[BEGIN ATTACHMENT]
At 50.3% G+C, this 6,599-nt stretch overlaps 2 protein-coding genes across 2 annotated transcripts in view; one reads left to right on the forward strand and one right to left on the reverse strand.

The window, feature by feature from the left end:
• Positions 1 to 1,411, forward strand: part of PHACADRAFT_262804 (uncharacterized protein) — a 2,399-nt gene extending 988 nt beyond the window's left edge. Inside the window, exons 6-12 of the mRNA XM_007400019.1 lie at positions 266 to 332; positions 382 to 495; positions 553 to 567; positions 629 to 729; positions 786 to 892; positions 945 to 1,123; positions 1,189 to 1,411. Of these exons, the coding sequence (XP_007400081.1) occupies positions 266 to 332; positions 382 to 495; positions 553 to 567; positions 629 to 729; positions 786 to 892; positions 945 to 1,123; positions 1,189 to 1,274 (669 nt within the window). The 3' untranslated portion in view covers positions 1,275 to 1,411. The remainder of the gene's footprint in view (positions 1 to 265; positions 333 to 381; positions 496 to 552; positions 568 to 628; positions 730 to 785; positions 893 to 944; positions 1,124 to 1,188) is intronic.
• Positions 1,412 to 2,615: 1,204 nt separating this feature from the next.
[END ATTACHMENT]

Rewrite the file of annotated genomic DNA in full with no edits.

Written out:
At 50.3% G+C, this 6,599-nt stretch overlaps 2 protein-coding genes across 2 annotated transcripts in view; one reads left to right on the forward strand and one right to left on the reverse strand.

The window, feature by feature from the left end:
• Positions 1 to 1,411, forward strand: part of PHACADRAFT_262804 (uncharacterized protein) — a 2,399-nt gene extending 988 nt beyond the window's left edge. Inside the window, exons 6-12 of the mRNA XM_007400019.1 lie at positions 266 to 332; positions 382 to 495; positions 553 to 567; positions 629 to 729; positions 786 to 892; positions 945 to 1,123; positions 1,189 to 1,411. Of these exons, the coding sequence (XP_007400081.1) occupies positions 266 to 332; positions 382 to 495; positions 553 to 567; positions 629 to 729; positions 786 to 892; positions 945 to 1,123; positions 1,189 to 1,274 (669 nt within the window). The 3' untranslated portion in view covers positions 1,275 to 1,411. The remainder of the gene's footprint in view (positions 1 to 265; positions 333 to 381; positions 496 to 552; positions 568 to 628; positions 730 to 785; positions 893 to 944; positions 1,124 to 1,188) is intronic.
• Positions 1,412 to 2,615: 1,204 nt separating this feature from the next.